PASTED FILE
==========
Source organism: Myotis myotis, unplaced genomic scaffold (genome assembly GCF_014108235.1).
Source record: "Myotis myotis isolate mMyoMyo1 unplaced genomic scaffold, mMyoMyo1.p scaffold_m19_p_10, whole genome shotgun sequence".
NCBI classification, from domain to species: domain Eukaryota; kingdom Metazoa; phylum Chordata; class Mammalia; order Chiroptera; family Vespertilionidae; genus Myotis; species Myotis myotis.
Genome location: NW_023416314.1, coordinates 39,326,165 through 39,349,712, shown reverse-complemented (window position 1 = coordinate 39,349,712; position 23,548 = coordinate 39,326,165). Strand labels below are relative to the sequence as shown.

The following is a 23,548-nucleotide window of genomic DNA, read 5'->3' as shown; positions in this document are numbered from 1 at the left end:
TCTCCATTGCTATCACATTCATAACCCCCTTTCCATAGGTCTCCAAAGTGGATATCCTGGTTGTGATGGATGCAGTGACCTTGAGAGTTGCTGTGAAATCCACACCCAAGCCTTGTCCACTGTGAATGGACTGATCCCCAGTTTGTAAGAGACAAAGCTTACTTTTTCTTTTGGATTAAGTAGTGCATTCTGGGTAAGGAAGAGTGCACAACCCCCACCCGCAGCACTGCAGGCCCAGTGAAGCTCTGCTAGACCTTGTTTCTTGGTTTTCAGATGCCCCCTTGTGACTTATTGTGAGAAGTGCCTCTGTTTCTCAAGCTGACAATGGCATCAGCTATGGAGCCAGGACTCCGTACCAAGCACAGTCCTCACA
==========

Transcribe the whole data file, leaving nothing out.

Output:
Source organism: Myotis myotis, unplaced genomic scaffold (genome assembly GCF_014108235.1).
Source record: "Myotis myotis isolate mMyoMyo1 unplaced genomic scaffold, mMyoMyo1.p scaffold_m19_p_10, whole genome shotgun sequence".
NCBI classification, from domain to species: domain Eukaryota; kingdom Metazoa; phylum Chordata; class Mammalia; order Chiroptera; family Vespertilionidae; genus Myotis; species Myotis myotis.
Genome location: NW_023416314.1, coordinates 39,326,165 through 39,349,712, shown reverse-complemented (window position 1 = coordinate 39,349,712; position 23,548 = coordinate 39,326,165). Strand labels below are relative to the sequence as shown.

The following is a 23,548-nucleotide window of genomic DNA, read 5'->3' as shown; positions in this document are numbered from 1 at the left end:
TCTCCATTGCTATCACATTCATAACCCCCTTTCCATAGGTCTCCAAAGTGGATATCCTGGTTGTGATGGATGCAGTGACCTTGAGAGTTGCTGTGAAATCCACACCCAAGCCTTGTCCACTGTGAATGGACTGATCCCCAGTTTGTAAGAGACAAAGCTTACTTTTTCTTTTGGATTAAGTAGTGCATTCTGGGTAAGGAAGAGTGCACAACCCCCACCCGCAGCACTGCAGGCCCAGTGAAGCTCTGCTAGACCTTGTTTCTTGGTTTTCAGATGCCCCCTTGTGACTTATTGTGAGAAGTGCCTCTGTTTCTCAAGCTGACAATGGCATCAGCTATGGAGCCAGGACTCCGTACCAAGCACAGTCCTCACA